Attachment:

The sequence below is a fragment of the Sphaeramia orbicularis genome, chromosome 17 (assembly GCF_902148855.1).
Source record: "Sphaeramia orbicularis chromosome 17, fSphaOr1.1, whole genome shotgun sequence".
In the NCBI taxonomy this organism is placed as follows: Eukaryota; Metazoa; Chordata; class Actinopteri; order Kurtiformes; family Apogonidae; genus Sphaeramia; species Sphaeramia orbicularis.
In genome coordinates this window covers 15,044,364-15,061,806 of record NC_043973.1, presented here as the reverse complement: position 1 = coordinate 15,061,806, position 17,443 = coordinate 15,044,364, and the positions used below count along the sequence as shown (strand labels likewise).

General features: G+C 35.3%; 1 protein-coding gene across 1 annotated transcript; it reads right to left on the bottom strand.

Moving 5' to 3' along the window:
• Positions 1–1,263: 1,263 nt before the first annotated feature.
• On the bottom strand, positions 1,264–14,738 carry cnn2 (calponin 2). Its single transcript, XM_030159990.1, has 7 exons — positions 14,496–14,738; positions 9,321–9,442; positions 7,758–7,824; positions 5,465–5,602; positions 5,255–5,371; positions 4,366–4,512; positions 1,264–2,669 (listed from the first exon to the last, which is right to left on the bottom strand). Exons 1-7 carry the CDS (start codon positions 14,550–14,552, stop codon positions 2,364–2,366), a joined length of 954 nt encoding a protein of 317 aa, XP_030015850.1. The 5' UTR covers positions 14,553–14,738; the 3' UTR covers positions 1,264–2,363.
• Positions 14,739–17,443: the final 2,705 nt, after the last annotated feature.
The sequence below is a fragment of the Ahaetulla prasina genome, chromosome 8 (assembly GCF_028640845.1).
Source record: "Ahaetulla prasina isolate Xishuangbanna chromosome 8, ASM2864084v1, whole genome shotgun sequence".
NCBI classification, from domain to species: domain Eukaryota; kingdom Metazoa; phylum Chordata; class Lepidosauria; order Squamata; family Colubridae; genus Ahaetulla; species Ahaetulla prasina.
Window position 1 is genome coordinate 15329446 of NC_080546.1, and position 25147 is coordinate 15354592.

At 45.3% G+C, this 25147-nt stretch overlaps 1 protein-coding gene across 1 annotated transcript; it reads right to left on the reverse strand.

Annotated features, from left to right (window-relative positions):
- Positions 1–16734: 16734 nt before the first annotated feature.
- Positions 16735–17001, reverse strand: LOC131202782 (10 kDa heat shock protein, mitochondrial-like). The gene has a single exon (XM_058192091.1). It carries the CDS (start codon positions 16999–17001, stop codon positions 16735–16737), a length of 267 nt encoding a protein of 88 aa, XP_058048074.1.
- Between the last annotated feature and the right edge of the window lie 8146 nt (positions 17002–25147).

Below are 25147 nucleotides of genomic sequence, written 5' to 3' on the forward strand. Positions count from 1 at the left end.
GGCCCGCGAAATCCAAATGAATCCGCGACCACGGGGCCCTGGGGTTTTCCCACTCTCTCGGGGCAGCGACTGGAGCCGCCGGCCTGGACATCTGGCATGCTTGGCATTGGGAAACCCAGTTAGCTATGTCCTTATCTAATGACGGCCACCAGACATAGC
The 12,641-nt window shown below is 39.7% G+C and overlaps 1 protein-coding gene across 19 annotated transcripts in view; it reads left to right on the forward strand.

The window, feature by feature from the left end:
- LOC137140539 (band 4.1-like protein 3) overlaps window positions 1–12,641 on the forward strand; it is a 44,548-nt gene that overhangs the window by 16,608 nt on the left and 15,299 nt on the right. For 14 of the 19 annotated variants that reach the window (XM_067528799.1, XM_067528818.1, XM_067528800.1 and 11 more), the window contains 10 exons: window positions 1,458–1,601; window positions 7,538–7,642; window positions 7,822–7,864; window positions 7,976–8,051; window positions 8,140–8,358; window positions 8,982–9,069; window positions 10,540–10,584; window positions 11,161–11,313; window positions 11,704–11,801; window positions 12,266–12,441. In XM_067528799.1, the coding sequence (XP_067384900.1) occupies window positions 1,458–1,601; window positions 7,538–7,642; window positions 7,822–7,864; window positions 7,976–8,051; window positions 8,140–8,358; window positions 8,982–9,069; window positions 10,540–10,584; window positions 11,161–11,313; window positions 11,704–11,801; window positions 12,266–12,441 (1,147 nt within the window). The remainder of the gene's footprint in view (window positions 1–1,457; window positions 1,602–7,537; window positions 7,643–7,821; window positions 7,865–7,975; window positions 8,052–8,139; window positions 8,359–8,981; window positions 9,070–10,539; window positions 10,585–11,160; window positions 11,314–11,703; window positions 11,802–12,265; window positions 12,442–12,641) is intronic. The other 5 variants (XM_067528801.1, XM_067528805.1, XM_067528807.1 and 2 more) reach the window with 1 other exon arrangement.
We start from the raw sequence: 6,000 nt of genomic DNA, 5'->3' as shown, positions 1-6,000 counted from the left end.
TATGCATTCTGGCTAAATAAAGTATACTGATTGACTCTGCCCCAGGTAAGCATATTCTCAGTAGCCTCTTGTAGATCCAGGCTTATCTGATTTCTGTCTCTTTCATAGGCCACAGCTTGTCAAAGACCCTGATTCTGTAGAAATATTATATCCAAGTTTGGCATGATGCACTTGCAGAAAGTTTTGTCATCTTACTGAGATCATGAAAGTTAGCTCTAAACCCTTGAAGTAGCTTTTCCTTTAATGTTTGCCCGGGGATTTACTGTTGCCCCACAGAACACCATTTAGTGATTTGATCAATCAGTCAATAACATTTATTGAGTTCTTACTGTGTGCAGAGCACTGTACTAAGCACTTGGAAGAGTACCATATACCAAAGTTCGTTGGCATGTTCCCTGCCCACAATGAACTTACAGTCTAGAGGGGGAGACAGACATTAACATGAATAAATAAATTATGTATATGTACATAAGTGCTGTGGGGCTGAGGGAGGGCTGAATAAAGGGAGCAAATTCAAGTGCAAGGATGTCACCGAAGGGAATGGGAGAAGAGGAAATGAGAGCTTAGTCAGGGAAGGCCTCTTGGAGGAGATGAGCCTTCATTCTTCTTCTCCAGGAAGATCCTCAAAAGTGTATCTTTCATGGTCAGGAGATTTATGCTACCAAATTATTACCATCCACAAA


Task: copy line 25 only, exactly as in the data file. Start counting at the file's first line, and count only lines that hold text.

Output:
TATGCATTCTGGCTAAATAAAGTATACTGATTGACTCTGCCCCAGGTAAGCATATTCTCAGTAGCCTCTTGTAGATCCAGGCTTATCTGATTTCTGTCTCTTTCATAGGCCACAGCTTGTCAAAGACCCTGATTCTGTAGAAATATTATATCCAAGTTTGGCATGATGCACTTGCAGAAAGTTTTGTCATCTTACTGAGATCATGAAAGTTAGCTCTAAACCCTTGAAGTAGCTTTTCCTTTAATGTTTGCCCGGGGATTTACTGTTGCCCCACAGAACACCATTTAGTGATTTGATCAATCAGTCAATAACATTTATTGAGTTCTTACTGTGTGCAGAGCACTGTACTAAGCACTTGGAAGAGTACCATATACCAAAGTTCGTTGGCATGTTCCCTGCCCACAATGAACTTACAGTCTAGAGGGGGAGACAGACATTAACATGAATAAATAAATTATGTATATGTACATAAGTGCTGTGGGGCTGAGGGAGGGCTGAATAAAGGGAGCAAATTCAAGTGCAAGGATGTCACCGAAGGGAATGGGAGAAGAGGAAATGAGAGCTTAGTCAGGGAAGGCCTCTTGGAGGAGATGAGCCTTCATTCTTCTTCTCCAGGAAGATCCTCAAAAGTGTATCTTTCATGGTCAGGAGATTTATGCTACCAAATTATTACCATCCACAAA